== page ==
Mrs. Somprid Ballard has broad smiles and she smiles a lot. Well, she has good reasons to do so. Her restaurant, Le Jardin de Thailandaise, is one of the best Thai foods in Africa. Her partner, Frank, a former architect who worked in Thailand and Southeast Asia left a strong mark of Thai culinary scene in West Africa.

Somprid is happy as her restaurant recouped all the profit within four or five months after Le Jardin was open in 1999. “Customers here spend around 50 dollars for two at our restaurants. You cannot make that kind money in Thailand,” she added.

Her restaurant was nicely decorated with motifs and artifacts from Thailand including family’s personal collections. The ambience is a truly Thai.

Guests are mainly from the embassies, tourists and those well to do Senegalese who have learned how to appreciate Thai cuisine. “They visited Thailand or learnt about the country from their friends. They want to try out new cuisine,” she said.

It has taken her sometimes to adjust taste and presentation of Thai cuisine to suit the palate of Senegalese restaurant goers. They do not like oily food, especially those made of coconut cream. When preparing the curry, she said, she will only use the diluted coconut cream, not the cream of cream that the Thais prefer.

Since it is a family restaurant, everybody helped out. She still cooks everyday with two assistants in the kitchen. So, whenever guests complaint about food, whether it is too hot or too sour, “we will be here to handle it,” she said. Last week, she said the restaurant earned about 70,000 baht per day over weekend.

She said it is easy to open a restaurant here and making profit is not difficult because there are very few Asian restaurants, which are still dominated by Chinese food.

Of course, the ingredients are also easy to find, some of them are available locally such as lemon grass, ginger, coriander and other vegetables and nuts.

Senegal is the world’s largest exporter of peanut. The only thing that she must get from Thailand is krabi, the stinky shrimp-paste, a must ingredient in Thai food cooking.

One thing she would not compromise at her restaurant is the quality of rice. “We use good Hom Mali rice, and it is for free with every plate of dish you order,” she said, adding that offer ing free rice, is a very Thai thing to do. Africans preferred broken rice imported from Thailand, Vietnam, India and Indonesia, which are vying for expanding markets throughout the 54 African countries.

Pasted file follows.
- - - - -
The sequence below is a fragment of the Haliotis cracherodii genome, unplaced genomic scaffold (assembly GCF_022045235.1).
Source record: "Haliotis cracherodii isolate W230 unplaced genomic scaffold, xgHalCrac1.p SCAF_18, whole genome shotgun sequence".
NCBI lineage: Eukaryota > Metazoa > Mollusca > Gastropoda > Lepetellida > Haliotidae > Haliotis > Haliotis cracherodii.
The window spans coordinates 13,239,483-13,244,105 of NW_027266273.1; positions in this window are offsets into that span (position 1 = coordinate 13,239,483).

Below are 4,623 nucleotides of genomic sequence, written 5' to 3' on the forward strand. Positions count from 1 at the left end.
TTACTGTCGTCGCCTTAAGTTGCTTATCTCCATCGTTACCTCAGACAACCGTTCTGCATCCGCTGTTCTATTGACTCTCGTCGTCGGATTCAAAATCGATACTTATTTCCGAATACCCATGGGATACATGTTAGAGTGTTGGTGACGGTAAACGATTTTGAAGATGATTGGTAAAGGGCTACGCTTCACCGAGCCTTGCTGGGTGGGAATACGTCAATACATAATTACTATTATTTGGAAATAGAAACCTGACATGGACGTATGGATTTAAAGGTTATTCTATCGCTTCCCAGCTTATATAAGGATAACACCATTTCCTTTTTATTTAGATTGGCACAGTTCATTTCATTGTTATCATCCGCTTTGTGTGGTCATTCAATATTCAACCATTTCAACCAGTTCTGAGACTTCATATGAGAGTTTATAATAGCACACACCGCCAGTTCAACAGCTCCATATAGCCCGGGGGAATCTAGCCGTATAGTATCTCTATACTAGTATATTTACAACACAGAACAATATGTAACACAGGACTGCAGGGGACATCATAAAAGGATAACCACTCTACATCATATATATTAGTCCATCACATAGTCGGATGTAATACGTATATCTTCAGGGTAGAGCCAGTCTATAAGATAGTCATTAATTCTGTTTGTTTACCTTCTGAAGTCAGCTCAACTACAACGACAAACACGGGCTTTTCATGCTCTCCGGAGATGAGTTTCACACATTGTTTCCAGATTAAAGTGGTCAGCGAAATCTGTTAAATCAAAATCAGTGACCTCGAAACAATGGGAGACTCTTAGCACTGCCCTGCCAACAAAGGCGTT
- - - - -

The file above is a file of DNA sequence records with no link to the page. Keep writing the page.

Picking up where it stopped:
She said she was aware of the Thai government’s campaign to promote Thai food overseas. But she does not need any help. At the moment, as part of the promotion driver, qualified Thai restaurants overseas will be given “Thai Select” by Department of Export Promotion, Ministry of Commerce.

“To me, the Thai select probably will not help. The restaurant has hundreds of regular clients, who drop by at my restaurant every now and then,” she said.

Not far from her restaurant, Bandit Hoichan, 36, from Buri Ram is also cooking but for a different purpose. Bandit, popularly known as Khieu, is the personal cook of the Japanese ambassador in Senegal. He is one of two dozens or so Thai-born Japanese cook who is employed by Japanese government to serve selective Japanese envoys stationing throughout the world.

He has been living in Dakar for the past five years preparing thousands of meals including high-level guests who dined at the ambassador’s residence. His latest guest was Director General of Unesco, Koichiro Matsuura who was here to celebrate the World Press Freedom Day.

It was amazing to hear Khieu’s life story because he did not have formal or higher education, only experience in Japanese kitchens. And his salary is at the Ph.D level.

For nearly 6 years he worked in different Japanese kitchens learning how to use various Japanese knives, how to debone fishes, grill and boil vegetables and meats before he works as a personal cook. After he was selected, he went for three-month intensive training at a laocal Japanese restaurant, which was under contract with the Japanese Foreign Ministry.

He would learn how to serve Japanese dishes and different ways to arrange the menu for guests including Japanese table and dinning etiquettes. Lessons in Japanese language related to cuisines and other cultural matters were taught.

At this moment, Khieu’s friends are working in various Japanese embassies around the world. It is well-known that Thai-born Japanese cooks are much in demand, especially in high-end market in major city of the world such as New York, London and Paris. Young Thai teenagers from Isarn, who have spent six to ten years in Japanese kitchens in Thailand, can fetch several thousand dollars a month. Those with English ability get higher salaries.

Khieu knows every nook and corner of Dakar’s fresh markets, especially places where he could obtain fresh vegetables and fishes. “We have to know the time when the trawlers arrive so you can get the freshest fishes. We can prepare sashimi right there,” he said. Thai embassy staff here also benefit from his culinary skills, he clandestinely cooks for them several times, he confessed with a broad smile.

As a Japanese cook, he said he could prepare at least two hundreds of Japanese dishes including making fresh soba (buckwheat noodle) and fresh tofu. “Well, we have fresh soybean here and we make our own tofu and other goodies,” he said.

Khieu would like to stay as a cook as it is a secure job and he has a good life including chances to travel with his family. His wife is with him in Dakar.